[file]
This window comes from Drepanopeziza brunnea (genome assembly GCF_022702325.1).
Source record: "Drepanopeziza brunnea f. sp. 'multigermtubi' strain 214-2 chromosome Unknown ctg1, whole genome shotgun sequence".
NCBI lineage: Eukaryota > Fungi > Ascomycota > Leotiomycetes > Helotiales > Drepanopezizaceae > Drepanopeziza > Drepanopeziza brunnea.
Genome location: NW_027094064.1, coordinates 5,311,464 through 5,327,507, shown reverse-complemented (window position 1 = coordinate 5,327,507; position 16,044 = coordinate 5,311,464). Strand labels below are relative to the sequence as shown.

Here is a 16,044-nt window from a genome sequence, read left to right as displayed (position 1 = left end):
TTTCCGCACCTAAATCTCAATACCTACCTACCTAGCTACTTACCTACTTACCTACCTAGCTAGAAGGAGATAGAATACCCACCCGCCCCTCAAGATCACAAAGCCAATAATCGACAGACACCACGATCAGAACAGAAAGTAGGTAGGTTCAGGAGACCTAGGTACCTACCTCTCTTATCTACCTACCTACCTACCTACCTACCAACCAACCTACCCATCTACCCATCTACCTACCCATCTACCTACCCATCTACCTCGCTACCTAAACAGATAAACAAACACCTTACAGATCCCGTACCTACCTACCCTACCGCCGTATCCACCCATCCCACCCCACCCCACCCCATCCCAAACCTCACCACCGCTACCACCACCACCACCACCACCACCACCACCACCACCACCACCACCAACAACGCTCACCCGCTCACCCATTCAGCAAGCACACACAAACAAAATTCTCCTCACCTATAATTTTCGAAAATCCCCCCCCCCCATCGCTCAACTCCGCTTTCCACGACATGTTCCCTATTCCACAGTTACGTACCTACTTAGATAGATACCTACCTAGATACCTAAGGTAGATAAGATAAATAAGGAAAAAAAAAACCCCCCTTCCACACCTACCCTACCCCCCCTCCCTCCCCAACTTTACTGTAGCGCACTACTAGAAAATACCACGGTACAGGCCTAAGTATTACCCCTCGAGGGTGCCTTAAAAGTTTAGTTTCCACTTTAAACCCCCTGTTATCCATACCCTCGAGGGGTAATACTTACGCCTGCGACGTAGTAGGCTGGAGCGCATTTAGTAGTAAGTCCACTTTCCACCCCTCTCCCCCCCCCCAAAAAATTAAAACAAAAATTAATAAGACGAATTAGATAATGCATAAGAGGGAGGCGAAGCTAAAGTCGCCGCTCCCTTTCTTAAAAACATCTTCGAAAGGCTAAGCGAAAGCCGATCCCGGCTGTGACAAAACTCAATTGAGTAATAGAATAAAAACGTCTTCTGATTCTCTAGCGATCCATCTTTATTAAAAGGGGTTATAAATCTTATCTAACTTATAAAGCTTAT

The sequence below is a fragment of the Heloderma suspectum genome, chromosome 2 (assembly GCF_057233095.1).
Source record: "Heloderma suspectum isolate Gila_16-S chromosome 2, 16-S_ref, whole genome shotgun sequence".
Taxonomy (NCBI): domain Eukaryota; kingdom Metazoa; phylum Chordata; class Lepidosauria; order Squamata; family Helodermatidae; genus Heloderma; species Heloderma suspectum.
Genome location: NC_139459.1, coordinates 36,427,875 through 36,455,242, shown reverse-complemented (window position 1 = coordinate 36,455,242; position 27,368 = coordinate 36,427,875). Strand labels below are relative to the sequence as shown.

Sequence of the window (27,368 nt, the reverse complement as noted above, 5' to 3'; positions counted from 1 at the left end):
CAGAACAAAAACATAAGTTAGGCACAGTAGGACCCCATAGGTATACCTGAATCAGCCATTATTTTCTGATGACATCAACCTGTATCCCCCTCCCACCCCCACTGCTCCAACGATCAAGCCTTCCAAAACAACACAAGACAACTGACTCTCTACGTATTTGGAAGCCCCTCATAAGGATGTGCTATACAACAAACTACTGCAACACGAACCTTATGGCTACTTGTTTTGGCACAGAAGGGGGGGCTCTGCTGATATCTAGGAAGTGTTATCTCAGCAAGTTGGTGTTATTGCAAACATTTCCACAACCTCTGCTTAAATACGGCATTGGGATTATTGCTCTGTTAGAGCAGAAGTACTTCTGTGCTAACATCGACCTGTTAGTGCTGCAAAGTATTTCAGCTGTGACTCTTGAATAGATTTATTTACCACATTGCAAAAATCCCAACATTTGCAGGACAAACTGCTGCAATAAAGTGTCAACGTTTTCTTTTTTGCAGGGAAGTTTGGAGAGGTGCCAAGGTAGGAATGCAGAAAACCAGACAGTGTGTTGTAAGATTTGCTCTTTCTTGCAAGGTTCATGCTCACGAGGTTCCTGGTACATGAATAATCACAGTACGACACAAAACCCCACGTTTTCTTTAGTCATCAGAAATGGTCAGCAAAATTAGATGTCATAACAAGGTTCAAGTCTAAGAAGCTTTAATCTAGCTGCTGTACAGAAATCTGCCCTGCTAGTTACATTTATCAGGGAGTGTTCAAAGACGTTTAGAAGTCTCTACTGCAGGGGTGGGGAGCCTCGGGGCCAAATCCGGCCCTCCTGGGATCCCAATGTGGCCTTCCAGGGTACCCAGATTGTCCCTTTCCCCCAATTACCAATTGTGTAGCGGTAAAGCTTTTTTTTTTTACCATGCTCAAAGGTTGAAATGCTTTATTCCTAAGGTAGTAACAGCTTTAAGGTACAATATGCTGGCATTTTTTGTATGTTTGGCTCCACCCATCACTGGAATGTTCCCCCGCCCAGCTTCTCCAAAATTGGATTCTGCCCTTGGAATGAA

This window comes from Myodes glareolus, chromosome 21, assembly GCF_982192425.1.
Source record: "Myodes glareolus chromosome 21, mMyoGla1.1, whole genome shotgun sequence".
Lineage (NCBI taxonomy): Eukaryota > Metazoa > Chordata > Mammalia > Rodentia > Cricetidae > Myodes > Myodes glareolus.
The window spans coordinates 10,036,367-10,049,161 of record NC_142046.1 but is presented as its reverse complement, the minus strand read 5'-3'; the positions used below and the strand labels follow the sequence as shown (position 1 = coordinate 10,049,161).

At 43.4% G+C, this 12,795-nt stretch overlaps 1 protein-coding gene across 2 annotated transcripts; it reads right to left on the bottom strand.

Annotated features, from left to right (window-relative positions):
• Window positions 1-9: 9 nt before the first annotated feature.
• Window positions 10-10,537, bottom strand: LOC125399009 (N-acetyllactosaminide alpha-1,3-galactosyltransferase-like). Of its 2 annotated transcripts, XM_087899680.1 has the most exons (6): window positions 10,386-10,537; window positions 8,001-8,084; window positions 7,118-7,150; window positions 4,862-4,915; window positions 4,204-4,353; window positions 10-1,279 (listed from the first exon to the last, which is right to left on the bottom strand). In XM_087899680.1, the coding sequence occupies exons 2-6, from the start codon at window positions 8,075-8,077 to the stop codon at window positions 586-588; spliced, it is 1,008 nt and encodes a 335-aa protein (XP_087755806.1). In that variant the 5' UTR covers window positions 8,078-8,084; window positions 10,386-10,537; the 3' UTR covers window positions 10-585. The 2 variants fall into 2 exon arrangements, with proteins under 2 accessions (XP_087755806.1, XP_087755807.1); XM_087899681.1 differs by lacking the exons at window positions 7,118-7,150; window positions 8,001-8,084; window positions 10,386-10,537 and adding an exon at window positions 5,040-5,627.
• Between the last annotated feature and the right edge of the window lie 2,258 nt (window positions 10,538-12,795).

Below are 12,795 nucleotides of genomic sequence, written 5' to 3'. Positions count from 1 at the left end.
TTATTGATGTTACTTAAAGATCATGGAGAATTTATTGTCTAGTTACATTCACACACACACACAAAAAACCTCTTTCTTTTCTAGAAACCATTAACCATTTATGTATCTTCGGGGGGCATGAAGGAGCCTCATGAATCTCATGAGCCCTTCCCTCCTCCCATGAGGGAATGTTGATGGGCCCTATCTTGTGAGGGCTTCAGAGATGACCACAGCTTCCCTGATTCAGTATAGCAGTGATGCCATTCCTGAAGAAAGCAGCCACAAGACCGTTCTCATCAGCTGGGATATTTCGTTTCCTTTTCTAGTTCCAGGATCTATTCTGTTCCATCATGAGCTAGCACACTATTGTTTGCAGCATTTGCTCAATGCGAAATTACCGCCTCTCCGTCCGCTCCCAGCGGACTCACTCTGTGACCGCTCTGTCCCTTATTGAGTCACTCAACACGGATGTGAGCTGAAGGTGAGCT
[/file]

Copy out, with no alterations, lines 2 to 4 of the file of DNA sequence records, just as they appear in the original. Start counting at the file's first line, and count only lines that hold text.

Source record: "Drepanopeziza brunnea f. sp. 'multigermtubi' strain 214-2 chromosome Unknown ctg1, whole genome shotgun sequence".
NCBI lineage: Eukaryota > Fungi > Ascomycota > Leotiomycetes > Helotiales > Drepanopezizaceae > Drepanopeziza > Drepanopeziza brunnea.
Genome location: NW_027094064.1, coordinates 5,311,464 through 5,327,507, shown reverse-complemented (window position 1 = coordinate 5,327,507; position 16,044 = coordinate 5,311,464). Strand labels below are relative to the sequence as shown.